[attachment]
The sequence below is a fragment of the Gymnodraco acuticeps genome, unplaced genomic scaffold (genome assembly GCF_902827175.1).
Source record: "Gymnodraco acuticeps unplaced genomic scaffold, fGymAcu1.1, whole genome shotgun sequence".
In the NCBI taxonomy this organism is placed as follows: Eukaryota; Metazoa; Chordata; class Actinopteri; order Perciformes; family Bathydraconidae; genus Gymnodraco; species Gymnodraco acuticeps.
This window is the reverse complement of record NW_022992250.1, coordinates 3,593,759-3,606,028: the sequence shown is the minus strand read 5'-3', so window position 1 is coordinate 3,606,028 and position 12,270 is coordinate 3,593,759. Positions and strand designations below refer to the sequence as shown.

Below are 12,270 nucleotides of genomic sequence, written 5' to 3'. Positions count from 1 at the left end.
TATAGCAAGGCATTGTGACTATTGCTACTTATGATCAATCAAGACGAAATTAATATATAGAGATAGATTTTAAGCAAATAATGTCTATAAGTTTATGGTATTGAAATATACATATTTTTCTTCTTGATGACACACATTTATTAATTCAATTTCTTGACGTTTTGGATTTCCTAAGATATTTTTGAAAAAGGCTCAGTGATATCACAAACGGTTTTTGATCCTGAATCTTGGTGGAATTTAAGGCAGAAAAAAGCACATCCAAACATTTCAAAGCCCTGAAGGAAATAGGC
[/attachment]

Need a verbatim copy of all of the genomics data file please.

The sequence below is a fragment of the Gymnodraco acuticeps genome, unplaced genomic scaffold (genome assembly GCF_902827175.1).
Source record: "Gymnodraco acuticeps unplaced genomic scaffold, fGymAcu1.1, whole genome shotgun sequence".
In the NCBI taxonomy this organism is placed as follows: Eukaryota; Metazoa; Chordata; class Actinopteri; order Perciformes; family Bathydraconidae; genus Gymnodraco; species Gymnodraco acuticeps.
This window is the reverse complement of record NW_022992250.1, coordinates 3,593,759-3,606,028: the sequence shown is the minus strand read 5'-3', so window position 1 is coordinate 3,606,028 and position 12,270 is coordinate 3,593,759. Positions and strand designations below refer to the sequence as shown.

Below are 12,270 nucleotides of genomic sequence, written 5' to 3'. Positions count from 1 at the left end.
TATAGCAAGGCATTGTGACTATTGCTACTTATGATCAATCAAGACGAAATTAATATATAGAGATAGATTTTAAGCAAATAATGTCTATAAGTTTATGGTATTGAAATATACATATTTTTCTTCTTGATGACACACATTTATTAATTCAATTTCTTGACGTTTTGGATTTCCTAAGATATTTTTGAAAAAGGCTCAGTGATATCACAAACGGTTTTTGATCCTGAATCTTGGTGGAATTTAAGGCAGAAAAAAGCACATCCAAACATTTCAAAGCCCTGAAGGAAATAGGC